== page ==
Eternity was the beginning of a new era for Anathema. Always having been synonymous with feelings of despair and sorrow, they still possess these feelings, but have found a much more fitting and appropriate way to get the message across. While experiencing this masterpiece, one cannot help but ask the questions we may never find answers for. Questions of life and of death. Anathema poses one of their own...."Do you think we're forever?". We are all destined for eternity, and Anathema's provided our soundtrack

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Send comments to bleak (BETA) | Report this review (#85982)
Posted Sunday, August 06, 2006 | Review Permalink
Mellotron Storm
PROG REVIEWER
3 stars This record is the start of a new era for ANATHEMA. Gone for good are the Death Metal vocals, and they would become more PINK FLOYD sounding.The best song for me on the record is "Hope" which was co-written by David Gilmour and is a cover from the Roy Harper and Jimmy Page record called HARPER AND JAGULA. The monologue to open the song was also done by Roy Harper. I really like the guitar line in this one. Duncan Patterson's finger prints are all over this album from the lyrics to the excellent bass playing. Compared to the albums that follow this is a little dingy sounding and the vocals to the songs themselves just aren't as good. Maybe it's because this is the transition album.

The first song "Sentient" has some nice piano and guitar, and ends with some vocal sampling sounding a lot like PINK FLOYD. "Angelica" has a quiet beginning that builds in intensity until the vocals come in. Some emotional guitar on this one."The Beloved" is a rocker, much more aggressive than the first two tracks. Some excellent guitar 4 minutes in. "Eternity Part 1" is emotional much like most of this record, love the line "do you think were forever ?" "Eternity Part II" is atmospheric with a guitar line that comes and goes, some faint spoken vocals 2 1/2 minutes in.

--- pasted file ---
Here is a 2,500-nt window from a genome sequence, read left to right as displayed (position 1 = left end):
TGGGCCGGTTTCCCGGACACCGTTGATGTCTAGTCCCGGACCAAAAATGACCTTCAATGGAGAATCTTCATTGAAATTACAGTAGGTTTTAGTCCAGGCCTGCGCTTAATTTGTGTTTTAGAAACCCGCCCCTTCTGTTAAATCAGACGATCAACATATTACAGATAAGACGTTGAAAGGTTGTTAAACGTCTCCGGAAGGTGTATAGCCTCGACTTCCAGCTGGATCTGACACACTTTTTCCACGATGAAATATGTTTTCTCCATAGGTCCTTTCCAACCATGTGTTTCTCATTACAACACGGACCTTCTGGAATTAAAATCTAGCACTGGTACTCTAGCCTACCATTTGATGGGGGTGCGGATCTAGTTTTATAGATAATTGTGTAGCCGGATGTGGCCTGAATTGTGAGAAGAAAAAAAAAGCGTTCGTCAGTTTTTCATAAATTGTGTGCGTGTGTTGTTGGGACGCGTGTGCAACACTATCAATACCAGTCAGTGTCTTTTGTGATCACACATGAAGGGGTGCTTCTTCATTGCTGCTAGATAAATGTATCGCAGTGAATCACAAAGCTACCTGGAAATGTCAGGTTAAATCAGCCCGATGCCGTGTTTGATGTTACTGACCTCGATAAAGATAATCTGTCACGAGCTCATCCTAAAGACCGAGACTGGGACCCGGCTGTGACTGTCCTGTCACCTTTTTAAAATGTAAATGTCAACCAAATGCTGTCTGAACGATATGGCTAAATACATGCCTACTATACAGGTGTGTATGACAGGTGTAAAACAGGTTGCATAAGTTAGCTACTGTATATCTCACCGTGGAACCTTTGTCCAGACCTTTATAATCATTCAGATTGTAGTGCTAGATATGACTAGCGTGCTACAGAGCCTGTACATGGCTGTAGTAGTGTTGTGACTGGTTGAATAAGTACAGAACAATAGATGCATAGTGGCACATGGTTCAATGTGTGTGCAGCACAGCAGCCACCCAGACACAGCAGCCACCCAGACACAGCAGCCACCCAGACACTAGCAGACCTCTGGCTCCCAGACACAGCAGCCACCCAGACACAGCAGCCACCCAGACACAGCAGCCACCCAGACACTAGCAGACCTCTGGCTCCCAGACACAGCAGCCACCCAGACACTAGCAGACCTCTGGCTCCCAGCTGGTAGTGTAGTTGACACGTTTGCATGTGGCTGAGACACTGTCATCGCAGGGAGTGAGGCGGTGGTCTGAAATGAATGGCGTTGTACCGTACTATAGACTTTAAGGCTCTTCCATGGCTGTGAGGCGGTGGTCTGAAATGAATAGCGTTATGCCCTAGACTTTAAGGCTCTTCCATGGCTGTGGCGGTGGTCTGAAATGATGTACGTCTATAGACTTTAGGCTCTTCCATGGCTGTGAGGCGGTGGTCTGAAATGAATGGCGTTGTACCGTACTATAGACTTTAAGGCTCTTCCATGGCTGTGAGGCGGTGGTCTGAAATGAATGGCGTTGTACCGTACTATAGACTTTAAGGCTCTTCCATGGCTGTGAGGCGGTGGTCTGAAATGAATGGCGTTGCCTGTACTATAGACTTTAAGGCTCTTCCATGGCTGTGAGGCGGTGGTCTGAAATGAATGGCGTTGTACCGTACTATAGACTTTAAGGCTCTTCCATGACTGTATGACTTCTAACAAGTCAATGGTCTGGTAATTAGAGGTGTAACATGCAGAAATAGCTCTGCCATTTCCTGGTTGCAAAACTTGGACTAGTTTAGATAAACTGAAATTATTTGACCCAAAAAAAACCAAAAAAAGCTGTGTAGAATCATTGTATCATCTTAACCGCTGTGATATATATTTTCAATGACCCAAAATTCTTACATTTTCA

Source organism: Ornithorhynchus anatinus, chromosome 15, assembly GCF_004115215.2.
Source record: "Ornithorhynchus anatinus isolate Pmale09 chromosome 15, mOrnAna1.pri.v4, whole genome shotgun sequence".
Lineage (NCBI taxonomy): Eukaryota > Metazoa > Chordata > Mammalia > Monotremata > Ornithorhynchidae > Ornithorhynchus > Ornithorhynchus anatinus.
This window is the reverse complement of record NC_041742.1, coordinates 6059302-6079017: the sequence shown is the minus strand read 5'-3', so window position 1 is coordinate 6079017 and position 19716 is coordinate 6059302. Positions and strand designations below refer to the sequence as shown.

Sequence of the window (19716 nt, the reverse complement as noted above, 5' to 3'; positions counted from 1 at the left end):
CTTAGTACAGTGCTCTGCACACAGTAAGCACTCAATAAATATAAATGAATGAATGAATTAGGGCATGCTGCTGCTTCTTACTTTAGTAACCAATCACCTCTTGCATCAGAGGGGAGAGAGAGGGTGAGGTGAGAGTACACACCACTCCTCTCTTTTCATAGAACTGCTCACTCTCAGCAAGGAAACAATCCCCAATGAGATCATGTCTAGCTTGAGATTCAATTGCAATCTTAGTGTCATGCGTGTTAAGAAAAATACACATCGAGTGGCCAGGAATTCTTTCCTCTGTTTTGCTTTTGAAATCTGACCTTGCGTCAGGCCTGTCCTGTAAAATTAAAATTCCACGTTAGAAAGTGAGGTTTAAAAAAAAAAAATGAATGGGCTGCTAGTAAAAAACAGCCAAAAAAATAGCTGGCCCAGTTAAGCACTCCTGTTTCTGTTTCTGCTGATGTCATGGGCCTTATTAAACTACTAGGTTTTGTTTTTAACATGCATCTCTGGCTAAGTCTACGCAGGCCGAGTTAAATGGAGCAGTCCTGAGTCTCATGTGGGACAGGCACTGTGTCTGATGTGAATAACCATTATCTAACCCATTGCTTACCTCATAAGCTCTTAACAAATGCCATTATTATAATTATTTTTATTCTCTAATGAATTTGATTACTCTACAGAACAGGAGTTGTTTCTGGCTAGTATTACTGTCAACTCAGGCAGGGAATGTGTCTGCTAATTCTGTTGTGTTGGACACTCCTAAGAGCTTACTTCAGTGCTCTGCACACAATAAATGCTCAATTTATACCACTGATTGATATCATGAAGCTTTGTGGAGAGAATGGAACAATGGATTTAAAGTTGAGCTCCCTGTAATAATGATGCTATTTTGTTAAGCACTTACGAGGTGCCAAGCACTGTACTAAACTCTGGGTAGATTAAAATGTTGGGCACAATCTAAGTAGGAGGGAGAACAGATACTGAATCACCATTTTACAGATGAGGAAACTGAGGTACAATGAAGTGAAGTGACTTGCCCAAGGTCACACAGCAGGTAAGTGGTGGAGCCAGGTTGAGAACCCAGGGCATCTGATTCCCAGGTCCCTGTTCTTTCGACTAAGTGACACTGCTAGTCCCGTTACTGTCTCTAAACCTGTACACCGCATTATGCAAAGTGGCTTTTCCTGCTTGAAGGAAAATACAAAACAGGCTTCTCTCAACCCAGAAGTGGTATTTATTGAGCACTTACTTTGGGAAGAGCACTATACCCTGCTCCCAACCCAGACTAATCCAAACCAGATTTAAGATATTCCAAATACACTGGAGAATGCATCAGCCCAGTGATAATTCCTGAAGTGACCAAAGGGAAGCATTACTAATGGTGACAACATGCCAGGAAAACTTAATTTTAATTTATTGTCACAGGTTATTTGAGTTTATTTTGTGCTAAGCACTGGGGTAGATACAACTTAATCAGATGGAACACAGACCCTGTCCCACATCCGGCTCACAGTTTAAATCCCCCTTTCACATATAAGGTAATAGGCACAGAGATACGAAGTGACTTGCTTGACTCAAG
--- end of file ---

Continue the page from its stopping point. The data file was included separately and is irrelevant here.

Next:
"Suicide Veil" is pretty much a gothic tune, dark and slow, with lots of bass, ending with some beautiful acoustic guitar and rain. "Radiance" kicks in around a minute and gets heavier with synths before 3 minutes. Passionate vocals and guitar after 4 minutes. I love the chorus on "Far Away", and the bass is great too. I like the way the song speeds up at around 4 minutes and then the guitars of Vincent and Daniel shine. "Eternity Part III" is a dark tune that gets heavy with some nice guitar. "Cries On The Wind" features some heavy passages early. Check out the ripping guitar solo after 3 minutes, then the tempo picks up. It ends with spoken vocals. "Ascension" is a melodic instrumental ending emotionally with piano.

A pretty good record but the best is just around the corner. For me "A Fine Day To Exit", "Alternative 4" and "Judgement" are all a level up from this one.

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Send comments to Mellotron Storm (BETA) | Report this review (#93937)
Posted Monday, October 09, 2006 | Review Permalink
hdfisch
PROG REVIEWER